Alabama HBCUs To Get Financial Windfall From Desegregation Lawsuit Settlement
By Reginald Stuart
When Chemeria Smith, a senior at Greene County High School in Eutaw, Ala., seeks financial aid for college next fall, she may find some of it coming from an unlikely source — her own state of Alabama, which dedicates just 1 percent of its college funding to need-based aid.
Smith, who hopes to attend Alabama A&M University this fall, is preparing for college as state higher education officials decide how to disburse $10 million in new money from its need-based college assistance fund, which typically only has $1.7 million.
“I want to expand my learning experience and come back to help those in the community who helped me,” says Smith.
The financial windfall is part of the state’s surprisingly large surplus for fiscal year 2005. The unexpected surplus of more than $200 million helped end a 26-year-old federal lawsuit, Knight v. James, that
sought to end racial discrimination in the state’s billion-dollar public higher education system.
Black plaintiffs who had sued the state and all of the individual four-year, traditionally White public colleges, filed 10 separate settlement agreements this month with Judge Harold L. Murphy of the U.S. Court for the Northern District of Georgia. The plaintiffs agreed, separately and jointly, to end the litigation under terms that may dramatically change the state’s higher education landscape.
As the lawsuit worked its way through several court orders and implementation plans, it brought about significant changes for Alabama A&M University and Alabama State University, both historically Black schools. The physical plants at both schools underwent improvements, as did their academic offerings. Alabama A&M’s operations were also consolidated with those of traditionally White Auburn University, equalizing salaries and providing shared oversight to both schools. Traditionally White schools also were ordered to create diversity plans to attract more minority faculty to their campuses. The state also dramatically expanded need-based financial aid to Alabama students, regardless of race.
According to the Alabama Higher Education Commission, about 74,000 Alabama college students qualified for need-based aid in 2005, based on their Pell Grant applications. Only 1,400 actually got aid, and each award averaged only $383. The average tuition at a four-year, public college in Alabama for the current school year is $4,700.
“It’s come a long way, and we’ve still got a lot to do,” says State Rep. John F. Knight Jr., D-Montgomery, the original plaintiff in the litigation. “We felt we had gotten all we could from the courts. It’s a legislative and politically driven settlement.”
The settlement sets forth the terms under which the state’s four-year public colleges and universities will work to eradicate all vestiges of racial segregation and discrimination by the year 2014. Carlos Gonzalez, the Atlanta-based lawyer who helped bring an end this fall to similar litigation in Tennessee, marshaled much of the settlement work.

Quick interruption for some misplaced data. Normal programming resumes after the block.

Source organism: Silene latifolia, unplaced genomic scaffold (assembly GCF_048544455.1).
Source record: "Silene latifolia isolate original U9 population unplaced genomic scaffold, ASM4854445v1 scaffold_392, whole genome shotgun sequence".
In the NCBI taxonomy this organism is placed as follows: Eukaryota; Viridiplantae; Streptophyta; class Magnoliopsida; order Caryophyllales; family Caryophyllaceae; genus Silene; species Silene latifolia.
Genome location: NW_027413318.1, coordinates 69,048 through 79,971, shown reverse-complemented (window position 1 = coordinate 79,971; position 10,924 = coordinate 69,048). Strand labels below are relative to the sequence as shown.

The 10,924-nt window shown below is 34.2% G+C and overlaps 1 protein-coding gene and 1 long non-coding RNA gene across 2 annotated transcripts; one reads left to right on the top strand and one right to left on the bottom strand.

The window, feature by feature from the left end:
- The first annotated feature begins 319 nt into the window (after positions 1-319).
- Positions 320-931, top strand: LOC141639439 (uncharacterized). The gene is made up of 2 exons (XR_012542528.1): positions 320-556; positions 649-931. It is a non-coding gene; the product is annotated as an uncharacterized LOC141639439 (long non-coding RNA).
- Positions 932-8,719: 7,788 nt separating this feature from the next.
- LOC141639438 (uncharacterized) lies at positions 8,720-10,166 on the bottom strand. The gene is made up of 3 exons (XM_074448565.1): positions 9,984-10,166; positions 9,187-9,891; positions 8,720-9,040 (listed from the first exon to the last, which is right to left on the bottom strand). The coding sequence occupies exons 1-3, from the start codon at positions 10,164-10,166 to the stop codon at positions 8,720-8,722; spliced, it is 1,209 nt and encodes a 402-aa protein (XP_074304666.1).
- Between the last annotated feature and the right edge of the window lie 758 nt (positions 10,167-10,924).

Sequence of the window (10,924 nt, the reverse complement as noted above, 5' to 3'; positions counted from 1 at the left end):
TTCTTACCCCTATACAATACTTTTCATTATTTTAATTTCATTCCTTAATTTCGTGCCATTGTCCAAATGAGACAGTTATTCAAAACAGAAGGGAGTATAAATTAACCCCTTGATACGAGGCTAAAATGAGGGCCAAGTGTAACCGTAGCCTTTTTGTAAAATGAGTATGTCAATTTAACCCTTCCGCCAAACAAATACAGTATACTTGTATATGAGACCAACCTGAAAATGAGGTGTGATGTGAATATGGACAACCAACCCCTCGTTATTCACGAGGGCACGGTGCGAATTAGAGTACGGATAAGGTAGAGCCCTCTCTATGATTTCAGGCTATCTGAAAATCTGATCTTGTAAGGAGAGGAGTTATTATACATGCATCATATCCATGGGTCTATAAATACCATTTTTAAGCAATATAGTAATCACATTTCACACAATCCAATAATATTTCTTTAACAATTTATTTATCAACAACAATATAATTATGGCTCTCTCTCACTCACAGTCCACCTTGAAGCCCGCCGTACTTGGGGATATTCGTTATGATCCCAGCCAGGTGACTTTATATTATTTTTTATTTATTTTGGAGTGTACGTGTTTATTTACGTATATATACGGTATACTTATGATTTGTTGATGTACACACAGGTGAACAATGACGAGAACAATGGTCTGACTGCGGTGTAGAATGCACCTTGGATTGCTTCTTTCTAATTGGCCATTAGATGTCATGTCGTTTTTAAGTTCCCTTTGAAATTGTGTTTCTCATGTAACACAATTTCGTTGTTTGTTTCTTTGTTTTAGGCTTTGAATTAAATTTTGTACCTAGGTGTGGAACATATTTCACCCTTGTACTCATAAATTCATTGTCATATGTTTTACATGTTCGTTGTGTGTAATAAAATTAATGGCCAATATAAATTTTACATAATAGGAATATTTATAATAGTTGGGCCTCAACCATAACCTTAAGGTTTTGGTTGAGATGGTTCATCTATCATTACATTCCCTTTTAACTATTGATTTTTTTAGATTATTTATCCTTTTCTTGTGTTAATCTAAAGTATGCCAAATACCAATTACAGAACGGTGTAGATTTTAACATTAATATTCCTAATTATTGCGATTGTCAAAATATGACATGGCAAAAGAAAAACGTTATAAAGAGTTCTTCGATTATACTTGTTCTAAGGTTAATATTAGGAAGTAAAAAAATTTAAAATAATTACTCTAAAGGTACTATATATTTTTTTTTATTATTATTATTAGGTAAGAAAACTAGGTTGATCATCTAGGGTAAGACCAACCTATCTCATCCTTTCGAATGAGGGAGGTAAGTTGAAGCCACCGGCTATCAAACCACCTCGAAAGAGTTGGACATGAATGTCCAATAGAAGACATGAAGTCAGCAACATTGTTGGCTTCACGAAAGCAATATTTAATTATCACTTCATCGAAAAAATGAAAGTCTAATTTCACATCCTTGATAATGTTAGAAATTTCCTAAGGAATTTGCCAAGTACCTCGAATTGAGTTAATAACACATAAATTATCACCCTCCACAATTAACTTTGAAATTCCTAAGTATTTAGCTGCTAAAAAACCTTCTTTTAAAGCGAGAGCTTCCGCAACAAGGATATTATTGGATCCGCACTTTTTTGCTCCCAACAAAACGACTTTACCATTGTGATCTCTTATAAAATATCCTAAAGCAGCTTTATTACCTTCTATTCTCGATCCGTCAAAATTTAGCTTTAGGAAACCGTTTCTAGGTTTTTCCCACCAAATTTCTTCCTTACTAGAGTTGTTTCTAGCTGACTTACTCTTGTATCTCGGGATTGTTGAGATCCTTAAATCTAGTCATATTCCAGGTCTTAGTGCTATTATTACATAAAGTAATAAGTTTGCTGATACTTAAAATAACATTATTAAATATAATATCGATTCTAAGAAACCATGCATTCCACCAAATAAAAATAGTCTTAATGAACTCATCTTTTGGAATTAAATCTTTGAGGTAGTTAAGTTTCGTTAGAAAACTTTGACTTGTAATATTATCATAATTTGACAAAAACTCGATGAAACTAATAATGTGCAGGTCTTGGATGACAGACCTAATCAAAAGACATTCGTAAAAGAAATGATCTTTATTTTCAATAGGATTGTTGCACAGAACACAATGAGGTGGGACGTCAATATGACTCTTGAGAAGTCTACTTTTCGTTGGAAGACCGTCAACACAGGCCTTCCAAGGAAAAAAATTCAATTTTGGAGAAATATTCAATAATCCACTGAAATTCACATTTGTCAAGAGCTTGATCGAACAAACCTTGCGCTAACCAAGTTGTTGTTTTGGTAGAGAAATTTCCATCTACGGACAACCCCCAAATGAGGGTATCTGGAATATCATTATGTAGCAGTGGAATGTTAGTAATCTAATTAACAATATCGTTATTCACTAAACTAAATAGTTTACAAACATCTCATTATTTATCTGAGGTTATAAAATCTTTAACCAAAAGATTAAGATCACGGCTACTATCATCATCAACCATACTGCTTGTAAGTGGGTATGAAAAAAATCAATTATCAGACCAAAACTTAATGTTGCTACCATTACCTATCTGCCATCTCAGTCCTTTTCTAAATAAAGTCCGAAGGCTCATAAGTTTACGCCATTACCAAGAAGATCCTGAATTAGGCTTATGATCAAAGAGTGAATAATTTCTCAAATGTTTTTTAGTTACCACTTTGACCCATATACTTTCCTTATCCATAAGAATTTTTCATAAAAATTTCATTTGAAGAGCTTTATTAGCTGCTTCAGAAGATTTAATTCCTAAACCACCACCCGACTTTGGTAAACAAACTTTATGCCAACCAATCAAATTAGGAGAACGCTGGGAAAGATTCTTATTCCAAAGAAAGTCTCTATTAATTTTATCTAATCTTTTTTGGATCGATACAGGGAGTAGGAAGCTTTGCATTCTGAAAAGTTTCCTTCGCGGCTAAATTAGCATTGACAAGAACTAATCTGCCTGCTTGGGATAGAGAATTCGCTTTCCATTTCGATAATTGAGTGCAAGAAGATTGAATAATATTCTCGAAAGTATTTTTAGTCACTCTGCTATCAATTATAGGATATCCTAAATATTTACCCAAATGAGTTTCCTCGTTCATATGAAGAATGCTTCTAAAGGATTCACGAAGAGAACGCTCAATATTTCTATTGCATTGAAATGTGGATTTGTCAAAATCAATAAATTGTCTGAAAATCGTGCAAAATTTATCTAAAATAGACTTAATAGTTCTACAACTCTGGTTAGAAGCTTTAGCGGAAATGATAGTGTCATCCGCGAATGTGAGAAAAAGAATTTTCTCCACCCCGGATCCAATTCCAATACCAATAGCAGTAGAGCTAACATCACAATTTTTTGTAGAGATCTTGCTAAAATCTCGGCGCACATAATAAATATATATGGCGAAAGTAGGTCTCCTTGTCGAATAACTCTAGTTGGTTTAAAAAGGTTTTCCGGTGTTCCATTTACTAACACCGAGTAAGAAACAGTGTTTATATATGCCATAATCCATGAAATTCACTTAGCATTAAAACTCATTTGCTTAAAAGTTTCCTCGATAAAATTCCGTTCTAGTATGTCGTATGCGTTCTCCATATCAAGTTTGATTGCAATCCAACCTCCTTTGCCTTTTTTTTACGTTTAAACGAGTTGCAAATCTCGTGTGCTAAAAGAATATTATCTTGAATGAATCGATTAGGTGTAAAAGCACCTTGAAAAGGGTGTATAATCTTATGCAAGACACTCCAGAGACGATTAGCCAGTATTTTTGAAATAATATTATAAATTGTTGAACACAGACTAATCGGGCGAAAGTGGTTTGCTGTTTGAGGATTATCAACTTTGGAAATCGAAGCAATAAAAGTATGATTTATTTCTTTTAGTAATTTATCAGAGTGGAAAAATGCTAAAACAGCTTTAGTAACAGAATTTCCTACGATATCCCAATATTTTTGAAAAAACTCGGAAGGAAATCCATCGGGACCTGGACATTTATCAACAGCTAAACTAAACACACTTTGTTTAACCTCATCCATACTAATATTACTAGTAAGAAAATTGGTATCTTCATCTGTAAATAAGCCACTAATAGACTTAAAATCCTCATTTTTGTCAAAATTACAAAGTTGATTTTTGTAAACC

From the start of the lawsuit through the expiration of the settlements in 2014, Alabama State and A&M will each have received more than $200 million in new state funds for capital programs, new academic offerings, endowment funds and diversity scholarships, says Knight, who also works for Alabama State. In January, that institution will get $25.8 million and A&M will get $7.3 million for capital needs. Another $100 million will have been spent at traditionally White colleges and universities on their strategic plans for enhancing diversity among faculty and staff.
The settlement does not address student enrollment as all parties agreed that traditionally White schools are aggressively seeking Black and other minority students. Diversification is a matter of survival for those institutions because between 2000 and 2005, there was a slight drop (0.3 percent) in the number of college-aged White Alabamans. Meanwhile, the number of Black and Hispanic college-aged residents rose 5 percent and 17 percent, respectively, according to U.S. Census Bureau data.
The settlement has a number of potential pitfalls, not the least of which is its dependence on the continued strength of the state’s economy. The unemployment rate in Alabama is just above 3 percent, and employers, such as auto manufacturers, are flocking to the state.
“Prior to the surplus, there was strong resistance to the settlement from historically White colleges,” says Robert Hunter, a deputy state attorney general. He says the schools did not want to lose revenue to Alabama State and A&M. “I don’t think we could have accomplished this without the state surplus. The future commitments will ride with the economy.”
James U. Blackshear, the veteran Alabama attorney who represented Knight, says he’s optimistic the goals of the settlement will stick, citing the increased presence and power of Blacks in both houses of the state Legislature.
“The basic approach is to continue doing more, but through the political arena,” he says. “We feel we can accomplish more there than through the courts. We also want to institutionalize these things, to make oversight part of the permanent political landscape. Institutional change is not accomplished in the snap of a finger.”
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